Carrefour still struggling in French market

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Carrefour might be Europe's biggest food retailer, but even it is
not immune to the continued weakness of the economy in its home
market. The ongoing drop in French consumer purchasing power has
forced the company to invest heavily in prices in the first
quarter, making France - rather than Latin America or Asia - the
weakest market for the giant retail group, writes Chris

First quarter sales in France reached €9.3 billion, a 1.8 per cent decline on a like-for-like basis, due mainly to a 3.7 per cent slump in sales at the core hypermarket unit. These large stores, which stock a wide range of food and non-food products, have long been the most popular for almost all France's leading grocery retailers, and they have been a driver of growth for the likes of Carrefour, Auchan and Casino for many years.

But the relatively high price positioning of hypermarkets has seen them becoming increasingly less popular over the last few years, with the weak French economy and high unemployment levels prompting consumers to tighten their belts.

Carrefour's reaction to this in the past has been to roll out more discount stores under the Ed format - effectively keeping a large chunk of those shoppers who had switched from its hypermarket stores - and while Ed continued to show solid single digit growth rates in the first quarter, the company stressed that it was now focusing more on winning back hypermarket shoppers.

This effectively involved a sea change in its pricing policy, moving from a primarily promotional-driven structure to one based on every day low prices, including an expansion of its own label ranges. This, Carrefour said, had led to an increase in customer numbers, but a drop in the average spend per customer.

Sales were also impacted by the fact that last year's 40th anniversary promotional campaign in February and March was not repeated this year, "in order to clarify our pricing message as we commit to offering customers everyday best value"​, the company said.

While France is the best example of this change in pricing policy, it is clearly being rolled out to Carrefour's international operations as well. The hypermarket operations in Italy, for example, saw their total sales fall by 1 per cent in the first quarter due to price cuts designed to increase store throughput.

The relatively slow reaction to its difficulties in the French market - sales there have been declining for several quarters now - comes as something of a surprise given the success of Carrefour's strategy in turning around its business further afield.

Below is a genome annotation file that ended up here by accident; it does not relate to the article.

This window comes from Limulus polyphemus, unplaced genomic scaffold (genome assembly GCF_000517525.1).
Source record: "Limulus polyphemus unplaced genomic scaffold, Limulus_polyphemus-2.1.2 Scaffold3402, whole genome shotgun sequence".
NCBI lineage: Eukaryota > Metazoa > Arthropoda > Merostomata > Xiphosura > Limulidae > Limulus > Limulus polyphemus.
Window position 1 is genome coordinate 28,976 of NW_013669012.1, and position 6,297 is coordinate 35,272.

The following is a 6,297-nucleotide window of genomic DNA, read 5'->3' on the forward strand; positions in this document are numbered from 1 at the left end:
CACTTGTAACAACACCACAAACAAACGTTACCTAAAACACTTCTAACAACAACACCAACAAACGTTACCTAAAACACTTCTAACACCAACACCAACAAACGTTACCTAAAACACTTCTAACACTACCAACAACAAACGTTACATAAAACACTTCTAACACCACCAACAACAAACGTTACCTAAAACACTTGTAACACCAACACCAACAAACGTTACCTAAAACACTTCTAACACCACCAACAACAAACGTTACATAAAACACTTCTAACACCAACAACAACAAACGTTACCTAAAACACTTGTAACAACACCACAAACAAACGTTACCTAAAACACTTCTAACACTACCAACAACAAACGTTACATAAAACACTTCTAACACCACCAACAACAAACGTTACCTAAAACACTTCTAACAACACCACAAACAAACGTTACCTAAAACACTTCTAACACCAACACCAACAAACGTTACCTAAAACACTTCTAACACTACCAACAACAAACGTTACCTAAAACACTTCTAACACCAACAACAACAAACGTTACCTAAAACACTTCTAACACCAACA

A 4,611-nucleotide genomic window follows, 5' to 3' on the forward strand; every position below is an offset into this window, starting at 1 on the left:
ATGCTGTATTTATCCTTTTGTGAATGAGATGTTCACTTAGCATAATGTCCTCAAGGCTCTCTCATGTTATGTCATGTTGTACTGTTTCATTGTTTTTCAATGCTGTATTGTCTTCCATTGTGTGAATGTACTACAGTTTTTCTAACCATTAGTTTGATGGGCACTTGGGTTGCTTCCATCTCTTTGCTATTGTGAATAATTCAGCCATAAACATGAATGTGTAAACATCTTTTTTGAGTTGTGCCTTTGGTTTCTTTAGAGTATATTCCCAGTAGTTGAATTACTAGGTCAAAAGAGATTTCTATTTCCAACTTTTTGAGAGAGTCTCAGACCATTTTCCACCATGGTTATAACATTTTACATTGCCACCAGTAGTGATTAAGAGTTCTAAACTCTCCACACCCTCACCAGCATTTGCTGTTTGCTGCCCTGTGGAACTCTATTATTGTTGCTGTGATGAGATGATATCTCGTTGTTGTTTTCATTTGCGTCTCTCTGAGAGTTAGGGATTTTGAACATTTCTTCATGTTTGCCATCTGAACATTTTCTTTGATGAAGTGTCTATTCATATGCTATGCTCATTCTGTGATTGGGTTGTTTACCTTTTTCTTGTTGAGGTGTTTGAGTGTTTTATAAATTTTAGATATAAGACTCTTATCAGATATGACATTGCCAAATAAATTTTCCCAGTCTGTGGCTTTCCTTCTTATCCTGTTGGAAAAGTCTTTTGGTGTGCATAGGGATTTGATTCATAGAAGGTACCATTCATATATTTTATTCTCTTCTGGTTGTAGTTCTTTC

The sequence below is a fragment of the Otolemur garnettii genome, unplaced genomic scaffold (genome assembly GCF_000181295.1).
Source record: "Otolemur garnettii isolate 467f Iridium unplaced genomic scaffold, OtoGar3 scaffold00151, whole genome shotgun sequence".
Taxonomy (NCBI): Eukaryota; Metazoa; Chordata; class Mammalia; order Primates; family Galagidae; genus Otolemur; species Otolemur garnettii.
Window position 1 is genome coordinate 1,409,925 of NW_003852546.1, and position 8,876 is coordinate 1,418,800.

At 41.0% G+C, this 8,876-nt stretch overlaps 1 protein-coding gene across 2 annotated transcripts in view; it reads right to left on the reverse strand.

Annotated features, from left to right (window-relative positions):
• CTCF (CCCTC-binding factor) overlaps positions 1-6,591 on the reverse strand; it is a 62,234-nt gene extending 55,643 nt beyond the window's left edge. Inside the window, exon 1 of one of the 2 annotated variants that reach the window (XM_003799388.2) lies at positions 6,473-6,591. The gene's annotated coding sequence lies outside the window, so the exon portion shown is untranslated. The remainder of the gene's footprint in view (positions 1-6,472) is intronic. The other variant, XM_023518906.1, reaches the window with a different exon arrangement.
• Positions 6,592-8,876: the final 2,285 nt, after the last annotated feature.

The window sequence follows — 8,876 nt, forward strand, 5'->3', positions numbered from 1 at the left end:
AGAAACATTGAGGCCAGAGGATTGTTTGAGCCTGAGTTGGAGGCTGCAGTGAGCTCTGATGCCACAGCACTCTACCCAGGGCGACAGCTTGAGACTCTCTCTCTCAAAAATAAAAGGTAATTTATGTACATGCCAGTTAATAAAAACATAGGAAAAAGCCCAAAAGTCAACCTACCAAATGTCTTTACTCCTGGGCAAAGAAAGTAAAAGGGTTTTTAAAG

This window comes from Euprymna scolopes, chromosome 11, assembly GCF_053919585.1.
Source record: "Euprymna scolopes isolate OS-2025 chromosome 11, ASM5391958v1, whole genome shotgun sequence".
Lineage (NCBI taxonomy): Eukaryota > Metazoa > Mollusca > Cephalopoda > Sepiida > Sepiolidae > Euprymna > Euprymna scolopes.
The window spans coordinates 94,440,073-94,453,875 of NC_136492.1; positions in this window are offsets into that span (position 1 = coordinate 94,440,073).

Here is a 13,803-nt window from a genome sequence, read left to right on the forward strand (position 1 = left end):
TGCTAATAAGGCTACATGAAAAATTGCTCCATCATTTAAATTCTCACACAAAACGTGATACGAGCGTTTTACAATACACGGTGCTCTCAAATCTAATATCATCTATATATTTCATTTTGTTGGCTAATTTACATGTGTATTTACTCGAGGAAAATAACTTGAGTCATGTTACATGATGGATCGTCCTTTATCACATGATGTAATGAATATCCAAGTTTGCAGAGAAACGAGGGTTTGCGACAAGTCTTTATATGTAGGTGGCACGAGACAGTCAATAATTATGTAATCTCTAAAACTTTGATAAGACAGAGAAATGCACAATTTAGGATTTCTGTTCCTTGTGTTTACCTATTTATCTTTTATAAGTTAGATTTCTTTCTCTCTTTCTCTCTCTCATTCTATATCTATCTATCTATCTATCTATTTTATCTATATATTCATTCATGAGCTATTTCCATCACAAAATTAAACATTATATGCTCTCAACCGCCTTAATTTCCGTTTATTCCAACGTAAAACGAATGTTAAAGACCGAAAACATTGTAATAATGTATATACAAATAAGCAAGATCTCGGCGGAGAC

Currency movements have had a major impact on performances in both Asia and Latin America over the last few years, but a number of measures introduced in both regions have helped the French group grow its sales there despite ongoing economic difficulties.

In Latin America, for example, the company has adopted a policy which it calls 'clusterisation' - grouping certain types of store together in certain regions, according to demography and spending power - and this has proved highly successful, with total sales across the region up 9 per cent in the quarter and like-for-like gains in double digits in Argentina, Mexico and Colombia. A significant improvement in the currency situation also helped.

In Asia, where currency fluctuations had a more significant impact, Carrefour's focus has been on low prices for some time, and this helped the group maintain like-for-like sales growth there during the quarter. But most of the company's growth there (20 per cent) came from expansion, in particular in China and Korea, helping to offset the 14.3 per cent negative impact of currency fluctuations.

Carrefour now operates 10,467 stores worldwide, but it is telling that hypermarkets account for only 831 of these outlets and that hard discounters have by far the largest share - some 4,532 stores, of which 101 were opened during the first quarter alone.

Carrefour has frequently highlighted its multi-store format as one of the key reasons for its success, allowing it to adapt to the demands of each individual market. Hypermarkets remain the driver of growth in some regions - notably Asia - while other formats (convenience stores, discounters) are more popular elsewhere, but Carrefour is also putting in place a further level of flexibility, allowing it to adopt different policies within the individual formats.

With hypermarkets dominating its French business - a quarter of all its hypermarkets are in Carrefour's home country - the company cannot allow the performance from these stores to decline, not least because rolling out discount stores may help lift overall sales but does little to protect margins. Cutting prices at the hypermarkets will also impact profitability, of course, but it is likely to be a better policy in the longer term, with increased customer numbers eventually offsetting the fall in per customer sales.

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